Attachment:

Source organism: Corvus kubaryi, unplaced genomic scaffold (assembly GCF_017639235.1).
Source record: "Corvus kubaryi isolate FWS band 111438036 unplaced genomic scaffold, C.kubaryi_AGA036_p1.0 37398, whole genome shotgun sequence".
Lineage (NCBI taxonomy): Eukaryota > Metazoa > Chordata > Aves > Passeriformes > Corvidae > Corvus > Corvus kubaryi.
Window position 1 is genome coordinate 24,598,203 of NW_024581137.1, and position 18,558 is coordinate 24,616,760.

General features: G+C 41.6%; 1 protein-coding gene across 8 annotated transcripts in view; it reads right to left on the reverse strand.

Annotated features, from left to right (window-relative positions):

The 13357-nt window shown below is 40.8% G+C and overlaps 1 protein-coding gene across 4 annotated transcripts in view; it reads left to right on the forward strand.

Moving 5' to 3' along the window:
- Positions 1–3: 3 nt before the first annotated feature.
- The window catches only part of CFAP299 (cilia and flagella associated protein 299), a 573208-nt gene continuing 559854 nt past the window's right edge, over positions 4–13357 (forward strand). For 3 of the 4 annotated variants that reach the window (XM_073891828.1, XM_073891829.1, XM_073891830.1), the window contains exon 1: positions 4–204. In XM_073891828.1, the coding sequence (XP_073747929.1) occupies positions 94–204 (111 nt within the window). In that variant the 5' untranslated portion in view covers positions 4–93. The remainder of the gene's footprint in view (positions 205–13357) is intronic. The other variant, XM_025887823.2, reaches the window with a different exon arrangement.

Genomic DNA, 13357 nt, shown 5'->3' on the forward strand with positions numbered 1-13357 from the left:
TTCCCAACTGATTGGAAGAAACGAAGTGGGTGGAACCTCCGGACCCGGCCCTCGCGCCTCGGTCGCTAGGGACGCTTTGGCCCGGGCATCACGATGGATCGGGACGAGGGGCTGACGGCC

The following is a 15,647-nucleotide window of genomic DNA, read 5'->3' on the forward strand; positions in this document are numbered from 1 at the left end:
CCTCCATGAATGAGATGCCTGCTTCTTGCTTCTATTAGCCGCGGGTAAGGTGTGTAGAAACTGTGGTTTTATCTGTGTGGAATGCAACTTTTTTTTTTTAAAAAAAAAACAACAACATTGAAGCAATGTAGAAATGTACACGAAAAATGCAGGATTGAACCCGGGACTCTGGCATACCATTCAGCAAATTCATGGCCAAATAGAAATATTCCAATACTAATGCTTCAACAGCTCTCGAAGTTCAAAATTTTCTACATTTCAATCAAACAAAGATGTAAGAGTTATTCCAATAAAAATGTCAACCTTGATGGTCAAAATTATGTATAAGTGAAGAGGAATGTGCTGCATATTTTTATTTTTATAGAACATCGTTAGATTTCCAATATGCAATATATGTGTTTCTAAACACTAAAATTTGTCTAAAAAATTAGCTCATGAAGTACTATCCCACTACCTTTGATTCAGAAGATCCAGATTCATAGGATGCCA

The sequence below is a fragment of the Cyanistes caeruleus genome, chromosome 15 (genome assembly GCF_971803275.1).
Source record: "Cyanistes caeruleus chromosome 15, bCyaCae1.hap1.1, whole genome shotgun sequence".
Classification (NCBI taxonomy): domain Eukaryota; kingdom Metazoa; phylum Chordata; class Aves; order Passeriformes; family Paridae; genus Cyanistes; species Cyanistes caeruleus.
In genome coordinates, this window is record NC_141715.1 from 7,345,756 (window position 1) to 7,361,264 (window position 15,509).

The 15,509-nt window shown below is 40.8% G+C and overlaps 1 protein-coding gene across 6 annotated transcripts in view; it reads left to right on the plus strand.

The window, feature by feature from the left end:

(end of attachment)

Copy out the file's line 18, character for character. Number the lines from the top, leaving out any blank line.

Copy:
In genome coordinates, this window is record NC_141715.1 from 7,345,756 (window position 1) to 7,361,264 (window position 15,509).